CROSSRAIL project

CrossRail construction
Tunneling works for CrossRail

Inside Europe’s largest construction project

Europe’s largest construction project is now over 60 percent complete! Crossrail, which entails development of over 100km of rail and 40 stations, is set to transform London’s railway transportation by reducing travel times and increasing railway transport capacity by 10%. By comparison, the Gautrain project in South Africa covers 80km and boasts only 10 stations, giving an indication of the scale of the crossrail project.

The project involves a route running from Reading and Heathrow in the west, through new tunnels under central London to Shenfield and Abbey Wood in the east.

The new railway system, which is scheduled to start operation in 2018, will have new stations at Paddington, Bond Street, Tottenham Court Road, Farringdon, Liverpool Street, Whitechapel, Canary Wharf, Custom House, Woolwich and Abbey Wood. Over 10,000 people are on the site.

Already, 40km of the 42km underground tunnels beneath London have been constructed. The underneath tunnel is being undertaken by use of eight tunning machines (TBMs). In total, 95% of TBM tunnelling has already been completed and it is expected that work will finish in spring 2015.

Phyllis and Ada tunnelling machines have completed constructing 6.8km of tunnel between Royal Oak to Farringdon, while Elizabeth and Victoria tunnelling machines are now undertaking underneath tunnel construction between Limmo in Canning Town and Farringdon. Construction of underneath tunnel running 2.9km from Plumstead to North Woolwich has already been completed on the South East of London – it was being undertaken by Sophia and Mary tunnelling machines.

Tunnel drives that links Pudding Mill Lane portal near Stratford to Stepney Green from Limmo to Victoria Dock Portal have already been constructed – the work was being done by Jessica and Ellie tunnel boring machines.

200 million passengers will be expected to use the rail annually, a rail that will have an impact on the country’s economy since it will link Heathrow, West End, the City, and Docklands.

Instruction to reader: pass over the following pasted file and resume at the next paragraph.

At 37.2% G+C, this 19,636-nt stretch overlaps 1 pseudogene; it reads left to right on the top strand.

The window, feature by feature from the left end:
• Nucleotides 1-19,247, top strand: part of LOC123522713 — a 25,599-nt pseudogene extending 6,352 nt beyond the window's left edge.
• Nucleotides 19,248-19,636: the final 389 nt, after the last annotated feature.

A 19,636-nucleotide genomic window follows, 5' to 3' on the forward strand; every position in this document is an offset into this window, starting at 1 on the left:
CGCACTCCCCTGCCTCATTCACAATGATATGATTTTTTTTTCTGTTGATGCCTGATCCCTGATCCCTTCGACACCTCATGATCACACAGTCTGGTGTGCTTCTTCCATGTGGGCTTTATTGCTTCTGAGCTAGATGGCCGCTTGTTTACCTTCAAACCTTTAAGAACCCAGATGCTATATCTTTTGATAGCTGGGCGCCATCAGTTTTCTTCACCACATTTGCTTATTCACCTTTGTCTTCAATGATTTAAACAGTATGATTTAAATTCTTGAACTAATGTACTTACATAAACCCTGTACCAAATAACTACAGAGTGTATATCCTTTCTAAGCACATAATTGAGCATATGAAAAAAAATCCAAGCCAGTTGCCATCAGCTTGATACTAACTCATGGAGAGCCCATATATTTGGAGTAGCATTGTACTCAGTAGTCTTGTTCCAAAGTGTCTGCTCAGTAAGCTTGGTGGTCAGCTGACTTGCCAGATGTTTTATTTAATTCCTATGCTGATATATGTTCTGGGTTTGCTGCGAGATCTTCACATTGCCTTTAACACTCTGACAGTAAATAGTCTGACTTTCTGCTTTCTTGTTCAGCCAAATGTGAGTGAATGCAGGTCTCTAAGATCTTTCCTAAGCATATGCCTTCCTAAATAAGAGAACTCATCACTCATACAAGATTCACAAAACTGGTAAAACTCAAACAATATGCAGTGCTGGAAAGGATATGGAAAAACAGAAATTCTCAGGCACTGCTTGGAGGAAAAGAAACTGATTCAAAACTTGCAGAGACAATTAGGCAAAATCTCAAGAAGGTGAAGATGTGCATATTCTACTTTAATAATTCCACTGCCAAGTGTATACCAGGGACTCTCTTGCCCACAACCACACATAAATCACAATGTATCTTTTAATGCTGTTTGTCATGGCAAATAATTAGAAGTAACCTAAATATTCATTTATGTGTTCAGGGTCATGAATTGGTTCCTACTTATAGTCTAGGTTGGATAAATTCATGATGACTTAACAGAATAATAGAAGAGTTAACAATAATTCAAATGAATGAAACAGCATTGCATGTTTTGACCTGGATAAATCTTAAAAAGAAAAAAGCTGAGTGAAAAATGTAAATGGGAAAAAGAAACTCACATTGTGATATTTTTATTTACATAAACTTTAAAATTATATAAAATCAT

The £14.8 billion project, which started in 2009, is progressing in 40 construction sites and is expected to be delivered on time. Crossrail stations in central London and Docklands have already been flagged off.

Crossrail constructions
Crossrail construction

Economic benefits 

UK is targeting to generate £42bn from the massive project that will create several employment opportunities.. Undertaking the project alone has benefitted SMEs, who comprise over half of those subcontracted, as well as businesses outside London.

The project will create 75,000 supply opportunities and support full time employment equivalent to 55, 000 people.

Operational schedule 

Operation of the Crossrail system for service delivery is expected to come stepwise, with full service expected in 2019. Apparently, major civil engineering works and tunnelling is almost through and it is expected that between now and 2017, Network Rail will carry out major upgrading of existing rail network and fit-out of stations. The £300m worth fit-out project will be undertaken by Costain Ltd in a joint venture with TSO and Alstom Transport. Existing suburban trains between Liverpool Street and Shenfield will start to be replaced in 2017 by first new Crossrail rolling stock.

It is expected that the mainline platforms from Heathrow to Paddington will open its service in May 2018 as the first section to go online, while Paddington (Crossrail platforms) to Abbey Wood will open service doors in December 2018. Paddington (Crossrail platforms) to Shenfield is expected to come online on May 2019, while the full through service (including Berkshire stations) will start operation in December 2019.

In order to be operational the Crossrail will need 65 new trains, and each will be 205 metres long and capable of carrying 1,500 passengers. Bombardier Transportation will be supplying the rolling stock and depot after winning a contract worth £1bn from Transport for London. The company will also be undertaking maintenance of the rolling stock and depot to be Old Oak Common – all for 32 years. They will supply the stock progressively to see service delivery, starting with Great Eastern Main Line in May 2017.